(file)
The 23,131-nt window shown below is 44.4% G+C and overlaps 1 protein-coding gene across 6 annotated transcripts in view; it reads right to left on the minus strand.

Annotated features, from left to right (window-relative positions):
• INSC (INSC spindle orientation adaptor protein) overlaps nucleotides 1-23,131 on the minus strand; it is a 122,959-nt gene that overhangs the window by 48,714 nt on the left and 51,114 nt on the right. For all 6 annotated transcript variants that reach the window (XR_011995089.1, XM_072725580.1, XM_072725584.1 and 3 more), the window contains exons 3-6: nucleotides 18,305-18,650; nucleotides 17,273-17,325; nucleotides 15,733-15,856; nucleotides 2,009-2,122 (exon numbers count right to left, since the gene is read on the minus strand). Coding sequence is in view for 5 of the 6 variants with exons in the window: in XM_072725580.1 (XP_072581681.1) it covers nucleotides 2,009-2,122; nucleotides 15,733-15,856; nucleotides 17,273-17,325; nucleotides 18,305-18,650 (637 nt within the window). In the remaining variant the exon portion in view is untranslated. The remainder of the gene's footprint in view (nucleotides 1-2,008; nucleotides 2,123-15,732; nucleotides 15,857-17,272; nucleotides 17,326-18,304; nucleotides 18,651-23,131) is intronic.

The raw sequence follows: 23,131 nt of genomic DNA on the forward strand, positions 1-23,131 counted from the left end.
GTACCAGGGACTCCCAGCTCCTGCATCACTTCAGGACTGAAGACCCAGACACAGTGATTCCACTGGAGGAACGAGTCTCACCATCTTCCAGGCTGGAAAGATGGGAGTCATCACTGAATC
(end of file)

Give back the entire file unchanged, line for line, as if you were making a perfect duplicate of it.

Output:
The 23,131-nt window shown below is 44.4% G+C and overlaps 1 protein-coding gene across 6 annotated transcripts in view; it reads right to left on the minus strand.

Annotated features, from left to right (window-relative positions):
• INSC (INSC spindle orientation adaptor protein) overlaps nucleotides 1-23,131 on the minus strand; it is a 122,959-nt gene that overhangs the window by 48,714 nt on the left and 51,114 nt on the right. For all 6 annotated transcript variants that reach the window (XR_011995089.1, XM_072725580.1, XM_072725584.1 and 3 more), the window contains exons 3-6: nucleotides 18,305-18,650; nucleotides 17,273-17,325; nucleotides 15,733-15,856; nucleotides 2,009-2,122 (exon numbers count right to left, since the gene is read on the minus strand). Coding sequence is in view for 5 of the 6 variants with exons in the window: in XM_072725580.1 (XP_072581681.1) it covers nucleotides 2,009-2,122; nucleotides 15,733-15,856; nucleotides 17,273-17,325; nucleotides 18,305-18,650 (637 nt within the window). In the remaining variant the exon portion in view is untranslated. The remainder of the gene's footprint in view (nucleotides 1-2,008; nucleotides 2,123-15,732; nucleotides 15,857-17,272; nucleotides 17,326-18,304; nucleotides 18,651-23,131) is intronic.

The raw sequence follows: 23,131 nt of genomic DNA on the forward strand, positions 1-23,131 counted from the left end.
GTACCAGGGACTCCCAGCTCCTGCATCACTTCAGGACTGAAGACCCAGACACAGTGATTCCACTGGAGGAACGAGTCTCACCATCTTCCAGGCTGGAAAGATGGGAGTCATCACTGAATC